In that spirit, the CD kicks off with The Cure taking a swing at “Purple Haze,” with a looped sample of the Hendrix riff of the same name just audible in the background. The way Cure frontman Robert Smith intones, “Scuse me while I kiss the sky” brings a plaintive twist to this trippy chestnut of the psychedelic era. Hip-hop duo P.M. Dawn did something even more bizarre with “You Got Me Floatin’”, with many different people saying Jimi’s name before breaking into the lyric of the song title. This strikes me as an excellent example of trip hop.

The entire “Stone Free” project was not all experimental. Rock ‘n’ roll heavyweights including Eric Clapton, Paul Rogers (of Bad Company), Jeff Beck and Slash (of Guns N’ Roses) gave it their all on their respective Hendrix renditions. Clapton roars ahead on the title track because he’s “got to got to got to get away” as he sizzles like always playing his own Stratocaster, Blackie, with his “Fender’s fingers.” Beck and Seal teamed up for a cover of “Manic Depression”—so glad they hadn’t started to call it Bipolar Disorder until much later. Beck sounds incredibly like Hendrix on “Manic,” and Seal gives a yeoman’s effort of channeling Jimi’s vocals. Seal is the much better singer but limits himself to tap into the emotional potency of the song.

Possibly, Slash and Rogers have the most intriguing entry on the disc joining two of Hendrix’s rhythm section from the Band of Gypsies, Billy Cox on bass and Buddy Miles on drums. Going through the paces of “I Don’t Live Today,” Slash, Rogers, Cox and Miles give life to this powerful barnburner that gave energy to the birth of the hard rock to come.

Overall, I find “Stone Free” extremely enjoyable and accessible. Some of the past—well it’s all in the past now—some of the present and some of what may yet be the future.

-Derek Handova
Appreciative Listener

Tuesday, March 11, 2014

Darkest Before the Light—Nativity in Black (A Tribute to Black Sabbath)

As I've written in earlier blogs, tribute albums have had a nice run for the last couple of decades. One of the albums that may have had a hand in starting the whole phenomenon is “Nativity in Black: A Tribute to Black Sabbath” (1994). Twelve selections are on “Nativity” from some of the leading heavy metal acts of the early 1990s and also from what were perceived to be up and comers and a couple of groups specially assembled just for this occasion.

Heavy metal veterans Megadeth and Bruce Dickinson (from Iron Maiden) turned in the most stalwart interpretations of Sabbath songs. Dave Mustaine lead singer/lead guitarist of Megadeth really brings it on “Paranoid,” taking the tempo of the original up a notch and giving it his patented machine-gun-style speed metal treatment. He does the vocals homage as well with that menacing growl that is so beloved by fans near and far. The funny part at the end is classic with the song ending and the drummer continuing as Dave yells out “Nick. Nick! Nick!!” before he stops. Bruce Dickinson (w/ Godspeed) takes up “Sabbath Bloody Sabbath” in his own operatic style, paying the most tribute to Ozzy by not trying to ape him. When Bruce sings “When you ask the reasons why | They just tell you that you’re on your own | Fill your head all full of lies |You bastard!” drawing out the last line to a full soprano crescendo, you want to pump your fist and holler “Yeah!”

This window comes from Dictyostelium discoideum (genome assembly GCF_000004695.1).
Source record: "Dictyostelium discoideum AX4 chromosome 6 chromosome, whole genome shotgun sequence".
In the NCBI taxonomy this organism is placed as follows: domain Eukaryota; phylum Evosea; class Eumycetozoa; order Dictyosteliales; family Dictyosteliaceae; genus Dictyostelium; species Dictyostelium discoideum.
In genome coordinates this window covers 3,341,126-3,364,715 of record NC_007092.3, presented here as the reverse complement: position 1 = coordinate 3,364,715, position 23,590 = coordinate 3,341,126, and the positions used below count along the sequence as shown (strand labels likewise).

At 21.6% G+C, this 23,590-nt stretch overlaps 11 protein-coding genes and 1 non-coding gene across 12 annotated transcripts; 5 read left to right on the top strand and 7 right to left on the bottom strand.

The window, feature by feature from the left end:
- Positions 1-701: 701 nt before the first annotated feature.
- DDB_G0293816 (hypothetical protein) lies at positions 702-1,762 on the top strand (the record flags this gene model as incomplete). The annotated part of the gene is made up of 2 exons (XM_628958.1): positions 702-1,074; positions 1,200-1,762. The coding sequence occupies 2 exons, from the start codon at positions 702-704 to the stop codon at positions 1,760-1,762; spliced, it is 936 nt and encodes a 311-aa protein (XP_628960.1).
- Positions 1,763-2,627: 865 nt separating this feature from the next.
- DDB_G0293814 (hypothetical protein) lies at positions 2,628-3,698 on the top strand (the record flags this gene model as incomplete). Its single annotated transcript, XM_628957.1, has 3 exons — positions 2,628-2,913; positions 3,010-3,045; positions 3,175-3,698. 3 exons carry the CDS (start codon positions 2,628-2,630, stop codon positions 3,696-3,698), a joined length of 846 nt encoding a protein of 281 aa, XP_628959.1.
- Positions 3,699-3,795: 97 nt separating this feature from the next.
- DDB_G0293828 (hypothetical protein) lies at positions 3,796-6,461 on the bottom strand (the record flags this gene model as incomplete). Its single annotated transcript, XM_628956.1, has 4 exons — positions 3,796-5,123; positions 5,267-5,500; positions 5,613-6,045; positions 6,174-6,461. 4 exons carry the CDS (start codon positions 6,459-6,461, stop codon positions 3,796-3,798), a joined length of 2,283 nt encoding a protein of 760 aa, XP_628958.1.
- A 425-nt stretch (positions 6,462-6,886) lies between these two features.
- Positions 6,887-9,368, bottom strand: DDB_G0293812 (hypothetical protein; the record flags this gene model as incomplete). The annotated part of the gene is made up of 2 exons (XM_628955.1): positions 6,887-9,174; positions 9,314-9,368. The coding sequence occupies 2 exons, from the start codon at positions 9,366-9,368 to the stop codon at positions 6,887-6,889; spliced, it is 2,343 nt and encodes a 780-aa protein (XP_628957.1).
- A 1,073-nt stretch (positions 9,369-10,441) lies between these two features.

What’s interesting is that Ozzy and two other members of Black Sabbath put together separate appearances on their own tribute album. Ozzy w/Therapy? gives a standup sendup of “Iron Man” pretty comparable to the original, though there is no reproducing the licks the way Tony Iommi plays them. Meanwhile, bassist Geezer Butler and drummer Bill Ward joined up with Rob Halford from Judas Priest to form Bullring Brummies to perform their magic on “The Wizard.” Halford shows great restraint and contains himself to enunciate each word clearly and paint the picture of a beneficial magician spreading good tidings.

The CD closes out with Type O Negative offering an interesting tone poem cut of the band’s eponymous “Black Sabbath.” You won’t be uttering, “What is this that stands before me?” as your ears will be mesmerized being drawn in deeper and deeper. The sinister and slow drumming intro harkens back to something a coven of witches may have been casting as an incantation around a pyre.

All in all, this disc does justice to the mighty Sabs. This tribute album may have been the first salvo in resurrecting the band’s image and putting them on the track to the Rock and Roll Hall of Fame. The dark poetry of four lads from the industrial north of England has a message for us all: Don’t fear the dark. Embrace it and make it your friend.

-Derek Handova
Appreciative Listener

Thursday, March 6, 2014

Blinded by the Light: Living Colour’s Vivid Shines Bright as Ever